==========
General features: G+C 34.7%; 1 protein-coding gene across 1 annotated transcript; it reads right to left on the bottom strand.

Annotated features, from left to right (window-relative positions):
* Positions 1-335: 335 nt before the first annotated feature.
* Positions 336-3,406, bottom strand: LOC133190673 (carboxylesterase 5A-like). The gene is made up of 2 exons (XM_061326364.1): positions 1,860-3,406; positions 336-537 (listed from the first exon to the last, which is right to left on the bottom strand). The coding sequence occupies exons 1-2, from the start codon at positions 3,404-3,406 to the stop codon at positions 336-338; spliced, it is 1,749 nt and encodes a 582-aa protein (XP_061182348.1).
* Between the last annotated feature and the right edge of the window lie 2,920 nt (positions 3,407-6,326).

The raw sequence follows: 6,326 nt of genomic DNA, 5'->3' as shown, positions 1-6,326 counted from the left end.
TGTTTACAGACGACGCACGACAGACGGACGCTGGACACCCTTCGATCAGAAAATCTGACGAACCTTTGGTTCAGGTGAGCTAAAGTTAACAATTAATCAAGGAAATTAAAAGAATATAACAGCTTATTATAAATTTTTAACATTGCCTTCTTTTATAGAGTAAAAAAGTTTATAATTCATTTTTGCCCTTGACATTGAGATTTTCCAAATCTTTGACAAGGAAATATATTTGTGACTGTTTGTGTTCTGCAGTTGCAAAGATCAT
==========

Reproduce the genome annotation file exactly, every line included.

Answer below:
General features: G+C 34.7%; 1 protein-coding gene across 1 annotated transcript; it reads right to left on the bottom strand.

Annotated features, from left to right (window-relative positions):
* Positions 1-335: 335 nt before the first annotated feature.
* Positions 336-3,406, bottom strand: LOC133190673 (carboxylesterase 5A-like). The gene is made up of 2 exons (XM_061326364.1): positions 1,860-3,406; positions 336-537 (listed from the first exon to the last, which is right to left on the bottom strand). The coding sequence occupies exons 1-2, from the start codon at positions 3,404-3,406 to the stop codon at positions 336-338; spliced, it is 1,749 nt and encodes a 582-aa protein (XP_061182348.1).
* Between the last annotated feature and the right edge of the window lie 2,920 nt (positions 3,407-6,326).

The raw sequence follows: 6,326 nt of genomic DNA, 5'->3' as shown, positions 1-6,326 counted from the left end.
TGTTTACAGACGACGCACGACAGACGGACGCTGGACACCCTTCGATCAGAAAATCTGACGAACCTTTGGTTCAGGTGAGCTAAAGTTAACAATTAATCAAGGAAATTAAAAGAATATAACAGCTTATTATAAATTTTTAACATTGCCTTCTTTTATAGAGTAAAAAAGTTTATAATTCATTTTTGCCCTTGACATTGAGATTTTCCAAATCTTTGACAAGGAAATATATTTGTGACTGTTTGTGTTCTGCAGTTGCAAAGATCAT